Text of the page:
Philosophy and Background of Intrinsic Coaching®

The overarching philosophy of Intrinsic Coaching® is that people are their own change agents in their own lives and that they themselves have their own intrinsically derived, unique answers to achieving such changes. Underlying this philosophy are two foundational premises

  1. Intrinsic Coaching® is based on an “asset approach” to people
  2. Intrinsic Coaching® is based on an established and powerful science of thinking

1. Intrinsic Coaching® is based on an “asset approach” to people:

Intrinsic Coaching® elicits new thinking from the individual being coached (the 'coachee’) based on an “asset approach” to learning. This focuses and builds on the positive qualities the person already possesses but either do not yet realize they have, or are not yet able to access. Educational research out of Stanford University in the 1980’s (on what was ultimately termed ”Cognitive Coaching”) reported that an approach focusing and building on teaching ‘strengths’ (i.e. what was done well) elicited high quality learning, while an approach focusing on teaching ‘deficits’ (i.e. telling people what they were doing ‘wrong’ and correcting ‘mistakes’) was far less effective in eliciting quality learning.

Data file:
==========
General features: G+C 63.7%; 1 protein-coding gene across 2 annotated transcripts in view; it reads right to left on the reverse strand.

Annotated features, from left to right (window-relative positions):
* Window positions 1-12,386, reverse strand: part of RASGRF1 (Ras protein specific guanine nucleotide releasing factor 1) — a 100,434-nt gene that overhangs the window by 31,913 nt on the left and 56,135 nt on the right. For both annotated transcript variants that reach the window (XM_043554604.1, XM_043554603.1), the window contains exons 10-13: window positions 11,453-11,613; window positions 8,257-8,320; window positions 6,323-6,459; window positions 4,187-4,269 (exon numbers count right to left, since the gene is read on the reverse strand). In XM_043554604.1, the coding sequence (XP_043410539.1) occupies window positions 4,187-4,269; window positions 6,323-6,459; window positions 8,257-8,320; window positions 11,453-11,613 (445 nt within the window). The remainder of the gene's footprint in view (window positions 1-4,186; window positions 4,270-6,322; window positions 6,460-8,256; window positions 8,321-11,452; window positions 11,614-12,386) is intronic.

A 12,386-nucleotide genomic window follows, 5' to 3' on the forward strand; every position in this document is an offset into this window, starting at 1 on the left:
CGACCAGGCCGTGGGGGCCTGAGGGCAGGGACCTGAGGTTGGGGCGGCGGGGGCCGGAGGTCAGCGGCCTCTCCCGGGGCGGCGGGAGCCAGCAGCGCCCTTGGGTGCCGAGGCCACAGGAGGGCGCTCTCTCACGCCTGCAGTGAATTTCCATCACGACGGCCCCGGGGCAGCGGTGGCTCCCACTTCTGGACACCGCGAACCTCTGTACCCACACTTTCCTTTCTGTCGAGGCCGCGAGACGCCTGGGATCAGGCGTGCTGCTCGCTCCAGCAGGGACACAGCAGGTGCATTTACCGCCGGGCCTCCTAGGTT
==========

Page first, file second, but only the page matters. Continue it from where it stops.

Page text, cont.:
The Intrinsic Coach® chooses to regard their coachees as ”capable, creative and complete©". In other words coachees are the expert on themselves, and so already have in place all the “assets” needed to discover their own answers which, uniquely, reside within them. Intrinsic Coaching® therefore is not about ‘telling’, ‘advising', or even ‘guiding’, since this approach invariably involves the imposition of other people’s thinking (and so other people’s answers) about what is ‘best’ for the coachee.